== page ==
International Journal of International Relations, Media and Mass Communication Studies (IJIRMMCS)

EA Journals


Historical Appraisal of Chief Obafemi Awolowo and Dr Nnamdi Azikiwe’s Contributions to Nigeria’s Journalism (Published)

Citation: Andrew Asan Ate  and Joseph Omoh Ikerodah (2022)  Historical Appraisal of Chief Obafemi Awolowo and Dr Nnamdi Azikiwe’s Contributions to Nigeria’s Journalism, International Journal of International Relations, Media and Mass Communication Studies, Vol.8, No.1, pp.1-18

Abstract: Founding fathers of the Nigerian press have made tremendous contributions to journalism practice in the country. This paper takes a look at the contributions of two towering founding fathers of the Nigerian press- Chief Obafemi Awolowo and Dr Nnamdi Azikiwe, from historical research perspective, digging into archival materials from media historians and evidences from the duo major publications: Nigerian Tribune and The West African Pilot respectively. The work which is anchored on the gatekeeping concept of the media has put in proper perspective the contributions of two media icons of the mid-twentieth century Nigeria’s journalism for academic and professional scrutiny. Lessons from the professional ups and downs of the probed veteran journalists and their relationship with their audience will, in no small measure, justify the social relevance of the discourse. The study recommends among other things that journalism institutions in the country should identify and teach contributions of the founding fathers of the Nigerian press to enable young journalists have a solid foundation in their profession. The study also recommends among other things that modern day journalists in Nigeria should sustain the fire brand journalism practice of the duo which appears to have gone into extinction.

Keywords: Chief Obafemi Awolowo, Dr. Nnamdi Azikiwe, Journalism, Newspapers, Nigerian press

The Influence of Citizen Journalism in the Practice and Profession of Journalism in Zimbabwe (Published)

Citizen journalism has been widely cited as revolving the field of journalism especially in Zimbabwe where traditional media is said to be exclusive due to the styles of newswriting such as the inverted pyramid style which is elitist. In citizen journalism anyone can be a journalist and this poses a threat to the practice and profession of journalism. In an effort to revolutionalise mainstream media in Zimbabwe, digital survival strategies have been employed by newspapers where people can now read newspapers online. Traditional journalism has been heavily criticised by many scholars as failing to play its watchdog role by being elitist, focusing on political figures in a society at the expense of ordinary people. It is alleged that what makes news are the powerful people who misuse the media for their own self-centered advances at the expense of ordinary people in a society. The public media is used as a political party’s sharpest weapon for propaganda purposes as suggested by Epp Lauk and Kreegipuu (2010). The contention by scholars that the practice and  profession of many journalists and media are as dishonest as are different political parties with regard to how they frame, articulate and signify the political and economic crisis in Zimbabwe results in incompatible insights and worldviews by the general populace. This then brings the main thrust of the study to ascertain how citizen journalism purports to be practicing good journalism.  A qualitative research methodology was used for this study which was informed by a constructivist philosophy. In constructivism reality is subjective as people are prone to have different interpretations regarding a particular phenomenon. The study was informed by the Public Sphere theory as well as the Democratic Participant Media theory. To ensure trustworthiness of data, triangulation of data sources and data generation techniques was done.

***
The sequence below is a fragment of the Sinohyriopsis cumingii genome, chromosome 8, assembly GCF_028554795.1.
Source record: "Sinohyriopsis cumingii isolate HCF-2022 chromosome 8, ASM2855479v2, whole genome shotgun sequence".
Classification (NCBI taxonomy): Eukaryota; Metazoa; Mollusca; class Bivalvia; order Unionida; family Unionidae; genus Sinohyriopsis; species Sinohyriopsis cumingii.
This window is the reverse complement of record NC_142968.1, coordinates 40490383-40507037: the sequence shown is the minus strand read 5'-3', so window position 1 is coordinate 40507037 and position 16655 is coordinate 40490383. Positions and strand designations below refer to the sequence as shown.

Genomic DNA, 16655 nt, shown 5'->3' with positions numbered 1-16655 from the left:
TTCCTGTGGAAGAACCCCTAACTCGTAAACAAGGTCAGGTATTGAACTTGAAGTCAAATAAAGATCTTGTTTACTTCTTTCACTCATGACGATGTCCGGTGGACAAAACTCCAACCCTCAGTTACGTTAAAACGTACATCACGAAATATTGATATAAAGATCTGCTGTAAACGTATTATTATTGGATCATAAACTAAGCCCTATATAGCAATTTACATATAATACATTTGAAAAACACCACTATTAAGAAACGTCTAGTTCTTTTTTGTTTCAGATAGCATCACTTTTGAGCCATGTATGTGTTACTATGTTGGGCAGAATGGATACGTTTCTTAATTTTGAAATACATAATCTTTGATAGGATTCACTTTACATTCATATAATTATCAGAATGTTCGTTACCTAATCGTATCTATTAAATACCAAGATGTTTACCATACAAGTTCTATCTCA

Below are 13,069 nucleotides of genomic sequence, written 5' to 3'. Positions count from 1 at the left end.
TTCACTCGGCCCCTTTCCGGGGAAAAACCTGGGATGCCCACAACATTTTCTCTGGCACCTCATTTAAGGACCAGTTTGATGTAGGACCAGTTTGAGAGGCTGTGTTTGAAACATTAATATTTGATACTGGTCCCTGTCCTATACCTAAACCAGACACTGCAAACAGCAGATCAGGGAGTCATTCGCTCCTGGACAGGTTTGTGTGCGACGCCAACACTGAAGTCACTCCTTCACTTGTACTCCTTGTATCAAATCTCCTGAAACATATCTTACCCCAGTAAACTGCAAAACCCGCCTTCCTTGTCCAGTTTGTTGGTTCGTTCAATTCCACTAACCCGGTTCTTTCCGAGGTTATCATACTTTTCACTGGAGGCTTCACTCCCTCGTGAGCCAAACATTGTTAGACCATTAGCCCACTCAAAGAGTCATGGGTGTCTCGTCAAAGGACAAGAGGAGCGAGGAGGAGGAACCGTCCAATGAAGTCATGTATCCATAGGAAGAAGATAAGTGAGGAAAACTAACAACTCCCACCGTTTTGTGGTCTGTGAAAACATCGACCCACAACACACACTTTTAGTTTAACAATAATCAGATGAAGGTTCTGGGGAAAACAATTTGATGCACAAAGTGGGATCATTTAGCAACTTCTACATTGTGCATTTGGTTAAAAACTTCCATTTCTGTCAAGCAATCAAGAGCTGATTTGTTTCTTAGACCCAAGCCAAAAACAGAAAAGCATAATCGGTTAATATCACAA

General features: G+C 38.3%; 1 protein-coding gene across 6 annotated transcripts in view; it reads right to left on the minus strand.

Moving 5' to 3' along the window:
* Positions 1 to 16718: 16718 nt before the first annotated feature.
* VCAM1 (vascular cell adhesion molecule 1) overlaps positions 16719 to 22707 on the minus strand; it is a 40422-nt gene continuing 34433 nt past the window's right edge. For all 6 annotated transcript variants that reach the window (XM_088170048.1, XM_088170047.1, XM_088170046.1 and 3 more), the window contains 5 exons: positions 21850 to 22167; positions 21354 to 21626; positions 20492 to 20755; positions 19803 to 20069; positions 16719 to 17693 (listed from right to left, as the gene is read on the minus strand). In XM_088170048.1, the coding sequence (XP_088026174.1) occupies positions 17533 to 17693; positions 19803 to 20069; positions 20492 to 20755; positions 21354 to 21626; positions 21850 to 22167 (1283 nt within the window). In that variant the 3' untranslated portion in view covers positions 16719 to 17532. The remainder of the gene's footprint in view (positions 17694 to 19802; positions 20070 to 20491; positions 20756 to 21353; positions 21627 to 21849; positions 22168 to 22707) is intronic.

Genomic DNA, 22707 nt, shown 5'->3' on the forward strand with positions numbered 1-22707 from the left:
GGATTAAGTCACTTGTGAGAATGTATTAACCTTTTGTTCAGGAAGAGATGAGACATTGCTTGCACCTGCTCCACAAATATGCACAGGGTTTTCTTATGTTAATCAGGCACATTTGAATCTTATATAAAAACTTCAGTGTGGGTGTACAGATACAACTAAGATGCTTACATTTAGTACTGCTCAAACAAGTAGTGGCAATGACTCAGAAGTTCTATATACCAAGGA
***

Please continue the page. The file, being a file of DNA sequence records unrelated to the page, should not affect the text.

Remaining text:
Keywords: Citizen Journalism, Journalism, Practice of Journalism, Profession of Journalism

Exploring the Extent of Press Freedom in Nigeria (Published)

Press freedom has become one of the major challenges of Journalism practice in the world. This paper explores the factors militating against press freedom in Nigeria using some relevant examples. The researcher used the qualitative method of research using secondary data comprising of books, journals and other scholars opinion for the discuss and analysis. The study is embedded on two theories out of the normative theories i.e the authoritarian and social responsibility theory. The study reveals that  there are a lot of factors in Nigeria that impedes or militates against press freedom ranging from secrecy, legal pressure, direct censorship and force among others. Findings also reveal that Nigerian press freedom is a paradox and only exist on paper i.e.  on constitution but not in practice.  The research recommends that since press freedom is granted in the constitution of Nigeria, there should be statutory backup and   in order not to hinder press freedom, journalist should be allowed to have access to government sources and records so long as it will not bring chaos to the society at large.

Keywords: Journalism, Journalist, Militates, Nigeria, press freedom

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